In Hong Kong, the Securities and Futures Commission (SFC) is the main regulatory body concerned with cryptocurrency. It has created no specific rules or regulations for crypto. However, like many regulators, it has said that it regards many crypto tokens as securities, and therefore subject to existing regulations.
In March 2018, the SFC shut down the Black Cell ICO in Hong Kong, on the basis that its tokens were securities. The SFC has also contacted crypto exchanges operating in Hong Kong, warning them against trading certain tokens that the SFC considers to be securities.
It seems that Hong Kong is following the lead of mainland China, enforcing regulations strictly without adapting them to crypto.
Cryptocurrency Regulation in Taiwan
Taiwan is following Thailand in offering a more tailored and crypto-friendly form of regulation. The Taiwanese government’s main concern seems to be with money laundering, and existing anti-money laundering laws are set to become the basis of the new rules.
The current aim is for these rules to be developed and introduced by November 2018. The result will probably be more clarity over the status of crypto in Taiwan and a friendlier setting for exchanges and investors.
Cryptocurrency Regulation in Australia
Though not geographically part of Asia, Australia has strong economic ties to the continent.
In April, Australia became one of the first countries to introduce laws specifically governing cryptocurrencies. Cryptocurrency exchanges will have to be licensed and several have already registered with the authorities. Guidelines from the Australian Securities and Investments Commission already set strict rules around ICOs, where the nature of the token affects how it will be treated.
Like most attempts to regulate crypto, Australia’s rules put an emphasis on preventing fraud and criminality. It is clear that the country is taking a positive attitude. It has recognized bitcoin as a currency and removed a law that saw digital currency taxed twice. Though its introduction of regulation creates work for traders, it also creates clarity and cements crypto’s place in the Australian economy.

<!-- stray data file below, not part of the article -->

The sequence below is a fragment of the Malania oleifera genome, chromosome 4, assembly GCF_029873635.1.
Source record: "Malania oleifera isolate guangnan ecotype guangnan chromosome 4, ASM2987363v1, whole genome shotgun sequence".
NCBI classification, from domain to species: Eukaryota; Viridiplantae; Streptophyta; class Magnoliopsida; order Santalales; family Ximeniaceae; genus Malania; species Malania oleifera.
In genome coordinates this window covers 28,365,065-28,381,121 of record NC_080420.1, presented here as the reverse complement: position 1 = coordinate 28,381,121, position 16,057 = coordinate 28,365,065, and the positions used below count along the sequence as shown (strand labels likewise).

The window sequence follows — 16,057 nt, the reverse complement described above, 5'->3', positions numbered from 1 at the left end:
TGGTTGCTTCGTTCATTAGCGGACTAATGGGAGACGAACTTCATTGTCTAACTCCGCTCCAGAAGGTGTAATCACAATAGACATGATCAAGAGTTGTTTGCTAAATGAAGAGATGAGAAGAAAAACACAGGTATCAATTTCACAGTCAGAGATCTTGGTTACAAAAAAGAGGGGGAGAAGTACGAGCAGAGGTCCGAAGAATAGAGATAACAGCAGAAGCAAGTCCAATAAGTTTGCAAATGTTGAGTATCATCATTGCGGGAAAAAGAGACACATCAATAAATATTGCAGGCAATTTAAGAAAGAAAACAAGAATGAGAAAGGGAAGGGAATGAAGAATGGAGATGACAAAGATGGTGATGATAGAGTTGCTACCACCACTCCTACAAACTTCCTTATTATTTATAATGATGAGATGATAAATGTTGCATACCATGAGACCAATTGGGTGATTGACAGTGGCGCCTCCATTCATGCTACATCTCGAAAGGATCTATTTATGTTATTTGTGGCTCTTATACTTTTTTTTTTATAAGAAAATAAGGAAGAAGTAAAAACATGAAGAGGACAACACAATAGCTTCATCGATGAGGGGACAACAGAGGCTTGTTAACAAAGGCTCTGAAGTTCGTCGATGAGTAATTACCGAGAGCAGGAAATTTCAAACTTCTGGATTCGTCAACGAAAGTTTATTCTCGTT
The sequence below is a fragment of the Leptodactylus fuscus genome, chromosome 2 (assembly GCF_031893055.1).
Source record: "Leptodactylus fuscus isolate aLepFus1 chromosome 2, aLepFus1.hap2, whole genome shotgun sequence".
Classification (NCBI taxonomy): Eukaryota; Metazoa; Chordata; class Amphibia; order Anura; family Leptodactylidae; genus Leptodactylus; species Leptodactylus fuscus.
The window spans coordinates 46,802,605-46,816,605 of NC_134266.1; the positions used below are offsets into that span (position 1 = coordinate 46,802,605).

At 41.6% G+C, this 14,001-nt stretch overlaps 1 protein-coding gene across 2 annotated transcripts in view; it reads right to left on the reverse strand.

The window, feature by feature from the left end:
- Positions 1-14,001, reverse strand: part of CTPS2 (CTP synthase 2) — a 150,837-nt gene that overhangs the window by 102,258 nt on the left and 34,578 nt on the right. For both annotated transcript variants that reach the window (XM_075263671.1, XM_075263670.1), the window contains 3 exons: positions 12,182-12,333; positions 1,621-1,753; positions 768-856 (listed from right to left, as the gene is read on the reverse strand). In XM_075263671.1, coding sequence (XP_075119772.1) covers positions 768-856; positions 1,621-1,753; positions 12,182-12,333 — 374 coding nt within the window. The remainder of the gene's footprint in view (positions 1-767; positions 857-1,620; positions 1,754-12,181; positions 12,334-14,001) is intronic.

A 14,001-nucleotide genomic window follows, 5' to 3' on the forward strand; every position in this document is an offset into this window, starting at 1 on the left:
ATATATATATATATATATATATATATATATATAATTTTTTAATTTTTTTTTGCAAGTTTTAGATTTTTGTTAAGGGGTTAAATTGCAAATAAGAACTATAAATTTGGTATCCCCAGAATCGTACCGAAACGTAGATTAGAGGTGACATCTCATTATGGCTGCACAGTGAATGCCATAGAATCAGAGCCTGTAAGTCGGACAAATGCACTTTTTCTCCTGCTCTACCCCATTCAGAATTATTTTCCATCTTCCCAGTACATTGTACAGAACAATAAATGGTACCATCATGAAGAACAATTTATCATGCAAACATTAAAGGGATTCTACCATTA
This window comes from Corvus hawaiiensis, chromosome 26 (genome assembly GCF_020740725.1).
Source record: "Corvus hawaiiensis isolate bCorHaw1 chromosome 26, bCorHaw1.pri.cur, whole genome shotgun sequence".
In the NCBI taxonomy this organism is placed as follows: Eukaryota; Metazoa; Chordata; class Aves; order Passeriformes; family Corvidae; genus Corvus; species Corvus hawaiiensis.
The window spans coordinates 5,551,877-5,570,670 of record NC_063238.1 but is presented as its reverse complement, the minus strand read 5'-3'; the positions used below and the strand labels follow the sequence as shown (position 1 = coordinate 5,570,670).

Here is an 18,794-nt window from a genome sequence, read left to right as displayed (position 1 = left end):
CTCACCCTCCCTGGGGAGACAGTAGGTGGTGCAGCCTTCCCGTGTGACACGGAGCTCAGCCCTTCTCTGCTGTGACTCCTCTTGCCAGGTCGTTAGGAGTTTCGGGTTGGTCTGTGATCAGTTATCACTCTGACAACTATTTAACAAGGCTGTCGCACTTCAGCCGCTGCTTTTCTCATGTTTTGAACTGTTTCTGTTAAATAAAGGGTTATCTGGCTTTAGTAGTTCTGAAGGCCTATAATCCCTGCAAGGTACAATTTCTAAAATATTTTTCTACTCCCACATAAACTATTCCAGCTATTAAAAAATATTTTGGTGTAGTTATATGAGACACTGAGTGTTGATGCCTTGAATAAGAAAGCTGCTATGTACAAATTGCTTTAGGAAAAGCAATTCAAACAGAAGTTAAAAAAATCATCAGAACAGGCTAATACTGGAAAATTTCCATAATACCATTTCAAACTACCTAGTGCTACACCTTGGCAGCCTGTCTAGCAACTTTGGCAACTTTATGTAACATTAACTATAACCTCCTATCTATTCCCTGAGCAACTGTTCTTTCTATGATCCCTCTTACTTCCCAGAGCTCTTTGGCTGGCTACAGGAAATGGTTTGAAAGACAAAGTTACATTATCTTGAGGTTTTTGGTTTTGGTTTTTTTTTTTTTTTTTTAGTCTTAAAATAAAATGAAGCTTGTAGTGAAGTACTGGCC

Cryptocurrency Regulation in the Rest of Asia
Outside of the big players, regulations vary hugely. The Pakistani government has no stance on crypto as such but treats it as a commodity. The Philippines and Singapore have embraced positive regulation, bringing in frameworks to make crypto use safer and more secure. Kazakhstan is trying to profit from crypto by becoming a regional hub, while Kyrgyzstan has taken the opposite approach, banning the use of bitcoin.
In Vietnam, the government tried to ban crypto in 2014 but now wants to regulate the industry so that it can tax it and avoid any harmful effects. Like Vietnam, Asia as a whole is moving towards regulation whilst recognising that crypto cannot be entirely stopped.
The Testing Ground
The variety of approaches in Asia has turned the region into a testing ground for crypto regulation. Most countries have either implemented regulations or are moving to do so. The most common approach in Asian countries is one of wary encouragement. Thailand, Taiwan, Australia and other countries covered in this article are creating laws specifically suited to this new market. But with China, the biggest crypto player, still trying to find ways to wipe out or control crypto, the future in the region remains unclear.